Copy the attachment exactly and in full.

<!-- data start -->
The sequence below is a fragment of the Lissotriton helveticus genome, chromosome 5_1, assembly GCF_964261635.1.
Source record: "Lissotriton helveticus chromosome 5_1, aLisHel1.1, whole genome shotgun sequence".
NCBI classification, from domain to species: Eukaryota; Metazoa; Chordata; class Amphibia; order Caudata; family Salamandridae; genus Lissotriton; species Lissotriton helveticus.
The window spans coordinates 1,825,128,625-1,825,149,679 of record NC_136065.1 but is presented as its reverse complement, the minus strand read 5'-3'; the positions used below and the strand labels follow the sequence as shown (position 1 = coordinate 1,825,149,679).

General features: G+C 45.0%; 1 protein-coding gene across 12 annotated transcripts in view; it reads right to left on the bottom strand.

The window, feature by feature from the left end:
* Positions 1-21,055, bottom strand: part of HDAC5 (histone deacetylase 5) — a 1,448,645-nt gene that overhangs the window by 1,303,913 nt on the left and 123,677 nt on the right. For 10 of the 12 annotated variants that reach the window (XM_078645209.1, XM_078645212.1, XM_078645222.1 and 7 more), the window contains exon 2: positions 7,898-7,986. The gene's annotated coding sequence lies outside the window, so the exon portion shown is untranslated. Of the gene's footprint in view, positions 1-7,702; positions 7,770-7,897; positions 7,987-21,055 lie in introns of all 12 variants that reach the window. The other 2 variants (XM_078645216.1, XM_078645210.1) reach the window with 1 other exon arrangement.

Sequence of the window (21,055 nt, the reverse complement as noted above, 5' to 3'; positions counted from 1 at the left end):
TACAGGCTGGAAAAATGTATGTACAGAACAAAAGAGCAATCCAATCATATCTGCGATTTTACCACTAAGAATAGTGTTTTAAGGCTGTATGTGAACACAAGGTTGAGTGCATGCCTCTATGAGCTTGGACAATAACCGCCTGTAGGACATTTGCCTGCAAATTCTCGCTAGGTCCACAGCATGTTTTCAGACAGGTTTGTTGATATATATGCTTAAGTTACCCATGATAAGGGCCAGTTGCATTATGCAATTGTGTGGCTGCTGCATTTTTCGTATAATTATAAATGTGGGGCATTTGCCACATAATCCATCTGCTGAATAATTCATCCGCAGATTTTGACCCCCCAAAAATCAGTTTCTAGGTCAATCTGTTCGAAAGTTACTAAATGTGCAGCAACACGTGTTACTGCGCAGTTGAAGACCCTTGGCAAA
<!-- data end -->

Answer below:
The sequence below is a fragment of the Lissotriton helveticus genome, chromosome 5_1, assembly GCF_964261635.1.
Source record: "Lissotriton helveticus chromosome 5_1, aLisHel1.1, whole genome shotgun sequence".
NCBI classification, from domain to species: Eukaryota; Metazoa; Chordata; class Amphibia; order Caudata; family Salamandridae; genus Lissotriton; species Lissotriton helveticus.
The window spans coordinates 1,825,128,625-1,825,149,679 of record NC_136065.1 but is presented as its reverse complement, the minus strand read 5'-3'; the positions used below and the strand labels follow the sequence as shown (position 1 = coordinate 1,825,149,679).

General features: G+C 45.0%; 1 protein-coding gene across 12 annotated transcripts in view; it reads right to left on the bottom strand.

The window, feature by feature from the left end:
* Positions 1-21,055, bottom strand: part of HDAC5 (histone deacetylase 5) — a 1,448,645-nt gene that overhangs the window by 1,303,913 nt on the left and 123,677 nt on the right. For 10 of the 12 annotated variants that reach the window (XM_078645209.1, XM_078645212.1, XM_078645222.1 and 7 more), the window contains exon 2: positions 7,898-7,986. The gene's annotated coding sequence lies outside the window, so the exon portion shown is untranslated. Of the gene's footprint in view, positions 1-7,702; positions 7,770-7,897; positions 7,987-21,055 lie in introns of all 12 variants that reach the window. The other 2 variants (XM_078645216.1, XM_078645210.1) reach the window with 1 other exon arrangement.

Sequence of the window (21,055 nt, the reverse complement as noted above, 5' to 3'; positions counted from 1 at the left end):
TACAGGCTGGAAAAATGTATGTACAGAACAAAAGAGCAATCCAATCATATCTGCGATTTTACCACTAAGAATAGTGTTTTAAGGCTGTATGTGAACACAAGGTTGAGTGCATGCCTCTATGAGCTTGGACAATAACCGCCTGTAGGACATTTGCCTGCAAATTCTCGCTAGGTCCACAGCATGTTTTCAGACAGGTTTGTTGATATATATGCTTAAGTTACCCATGATAAGGGCCAGTTGCATTATGCAATTGTGTGGCTGCTGCATTTTTCGTATAATTATAAATGTGGGGCATTTGCCACATAATCCATCTGCTGAATAATTCATCCGCAGATTTTGACCCCCCAAAAATCAGTTTCTAGGTCAATCTGTTCGAAAGTTACTAAATGTGCAGCAACACGTGTTACTGCGCAGTTGAAGACCCTTGGCAAA